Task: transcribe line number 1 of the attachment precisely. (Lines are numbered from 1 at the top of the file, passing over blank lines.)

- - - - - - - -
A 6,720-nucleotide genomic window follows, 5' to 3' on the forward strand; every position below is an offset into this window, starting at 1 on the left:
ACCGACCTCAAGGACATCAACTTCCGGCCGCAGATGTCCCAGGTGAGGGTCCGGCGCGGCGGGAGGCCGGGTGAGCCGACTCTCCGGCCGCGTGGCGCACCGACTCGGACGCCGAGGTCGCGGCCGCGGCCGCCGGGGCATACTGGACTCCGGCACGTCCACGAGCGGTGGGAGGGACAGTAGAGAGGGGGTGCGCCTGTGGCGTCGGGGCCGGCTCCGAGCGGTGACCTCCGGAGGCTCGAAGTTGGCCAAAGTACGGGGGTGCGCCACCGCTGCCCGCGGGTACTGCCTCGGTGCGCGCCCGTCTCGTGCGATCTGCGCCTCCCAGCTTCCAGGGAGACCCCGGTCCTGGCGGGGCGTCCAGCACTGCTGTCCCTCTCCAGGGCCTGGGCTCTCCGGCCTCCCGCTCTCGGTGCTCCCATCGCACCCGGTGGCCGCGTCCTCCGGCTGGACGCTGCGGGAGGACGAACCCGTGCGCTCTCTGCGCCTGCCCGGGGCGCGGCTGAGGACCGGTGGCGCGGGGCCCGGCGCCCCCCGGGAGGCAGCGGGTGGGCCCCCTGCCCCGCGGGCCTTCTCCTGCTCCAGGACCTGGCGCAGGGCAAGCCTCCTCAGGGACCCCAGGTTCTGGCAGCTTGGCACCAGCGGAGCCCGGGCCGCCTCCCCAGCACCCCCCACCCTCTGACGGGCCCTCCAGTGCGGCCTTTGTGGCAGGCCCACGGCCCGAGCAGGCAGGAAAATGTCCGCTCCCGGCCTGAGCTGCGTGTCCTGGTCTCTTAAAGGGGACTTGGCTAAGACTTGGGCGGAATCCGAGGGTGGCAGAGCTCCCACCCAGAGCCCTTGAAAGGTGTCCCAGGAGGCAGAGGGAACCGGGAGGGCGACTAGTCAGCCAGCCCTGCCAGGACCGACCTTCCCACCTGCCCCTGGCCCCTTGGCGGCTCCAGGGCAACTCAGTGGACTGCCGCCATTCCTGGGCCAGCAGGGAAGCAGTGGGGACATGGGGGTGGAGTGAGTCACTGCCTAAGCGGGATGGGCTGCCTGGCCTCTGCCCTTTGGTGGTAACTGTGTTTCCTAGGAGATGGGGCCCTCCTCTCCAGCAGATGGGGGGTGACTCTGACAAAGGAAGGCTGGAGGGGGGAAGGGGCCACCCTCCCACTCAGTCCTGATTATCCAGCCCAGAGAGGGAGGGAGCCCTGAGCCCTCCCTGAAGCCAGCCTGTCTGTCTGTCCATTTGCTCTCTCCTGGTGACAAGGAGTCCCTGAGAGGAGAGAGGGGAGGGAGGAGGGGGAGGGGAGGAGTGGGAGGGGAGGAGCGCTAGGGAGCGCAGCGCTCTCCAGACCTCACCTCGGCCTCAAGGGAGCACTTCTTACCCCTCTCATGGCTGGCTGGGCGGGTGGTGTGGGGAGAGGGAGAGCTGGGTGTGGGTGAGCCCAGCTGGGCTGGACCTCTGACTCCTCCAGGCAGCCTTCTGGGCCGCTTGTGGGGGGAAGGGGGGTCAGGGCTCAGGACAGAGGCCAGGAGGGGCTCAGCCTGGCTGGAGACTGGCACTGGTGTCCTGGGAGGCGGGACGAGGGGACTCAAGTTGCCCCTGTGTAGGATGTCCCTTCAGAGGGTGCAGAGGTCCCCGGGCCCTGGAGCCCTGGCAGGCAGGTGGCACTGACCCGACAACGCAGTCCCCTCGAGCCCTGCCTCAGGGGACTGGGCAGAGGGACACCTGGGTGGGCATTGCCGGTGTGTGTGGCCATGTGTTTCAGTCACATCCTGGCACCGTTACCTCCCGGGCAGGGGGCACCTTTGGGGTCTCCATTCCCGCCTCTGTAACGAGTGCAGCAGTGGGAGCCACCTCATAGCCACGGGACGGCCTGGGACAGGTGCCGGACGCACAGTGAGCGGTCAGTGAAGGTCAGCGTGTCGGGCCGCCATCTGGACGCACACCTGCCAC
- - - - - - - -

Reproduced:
A 6,720-nucleotide genomic window follows, 5' to 3' on the forward strand; every position below is an offset into this window, starting at 1 on the left: